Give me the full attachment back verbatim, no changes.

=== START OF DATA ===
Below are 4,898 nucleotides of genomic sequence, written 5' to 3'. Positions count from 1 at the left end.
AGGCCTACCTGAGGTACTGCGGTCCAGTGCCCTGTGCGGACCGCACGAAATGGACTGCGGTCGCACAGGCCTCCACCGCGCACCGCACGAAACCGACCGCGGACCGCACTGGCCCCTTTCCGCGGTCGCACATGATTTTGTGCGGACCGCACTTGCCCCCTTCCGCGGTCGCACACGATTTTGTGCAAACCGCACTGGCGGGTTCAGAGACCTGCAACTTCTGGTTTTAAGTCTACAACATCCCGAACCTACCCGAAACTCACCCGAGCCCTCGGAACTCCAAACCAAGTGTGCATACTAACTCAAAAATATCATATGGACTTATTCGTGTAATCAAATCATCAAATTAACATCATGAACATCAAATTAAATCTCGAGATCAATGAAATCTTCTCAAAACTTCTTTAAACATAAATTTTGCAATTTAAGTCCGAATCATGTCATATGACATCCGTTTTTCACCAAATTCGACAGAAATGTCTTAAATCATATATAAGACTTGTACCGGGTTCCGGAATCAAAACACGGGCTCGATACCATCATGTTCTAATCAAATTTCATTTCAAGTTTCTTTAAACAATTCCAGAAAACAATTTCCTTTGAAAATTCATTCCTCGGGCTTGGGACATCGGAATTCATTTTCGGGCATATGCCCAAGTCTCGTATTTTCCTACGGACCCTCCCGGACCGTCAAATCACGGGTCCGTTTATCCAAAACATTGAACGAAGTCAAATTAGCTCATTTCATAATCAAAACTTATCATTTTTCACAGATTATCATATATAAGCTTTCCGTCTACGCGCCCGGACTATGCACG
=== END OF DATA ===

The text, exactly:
Below are 4,898 nucleotides of genomic sequence, written 5' to 3'. Positions count from 1 at the left end.
AGGCCTACCTGAGGTACTGCGGTCCAGTGCCCTGTGCGGACCGCACGAAATGGACTGCGGTCGCACAGGCCTCCACCGCGCACCGCACGAAACCGACCGCGGACCGCACTGGCCCCTTTCCGCGGTCGCACATGATTTTGTGCGGACCGCACTTGCCCCCTTCCGCGGTCGCACACGATTTTGTGCAAACCGCACTGGCGGGTTCAGAGACCTGCAACTTCTGGTTTTAAGTCTACAACATCCCGAACCTACCCGAAACTCACCCGAGCCCTCGGAACTCCAAACCAAGTGTGCATACTAACTCAAAAATATCATATGGACTTATTCGTGTAATCAAATCATCAAATTAACATCATGAACATCAAATTAAATCTCGAGATCAATGAAATCTTCTCAAAACTTCTTTAAACATAAATTTTGCAATTTAAGTCCGAATCATGTCATATGACATCCGTTTTTCACCAAATTCGACAGAAATGTCTTAAATCATATATAAGACTTGTACCGGGTTCCGGAATCAAAACACGGGCTCGATACCATCATGTTCTAATCAAATTTCATTTCAAGTTTCTTTAAACAATTCCAGAAAACAATTTCCTTTGAAAATTCATTCCTCGGGCTTGGGACATCGGAATTCATTTTCGGGCATATGCCCAAGTCTCGTATTTTCCTACGGACCCTCCCGGACCGTCAAATCACGGGTCCGTTTATCCAAAACATTGAACGAAGTCAAATTAGCTCATTTCATAATCAAAACTTATCATTTTTCACAGATTATCATATATAAGCTTTCCGTCTACGCGCCCGGACTATGCACG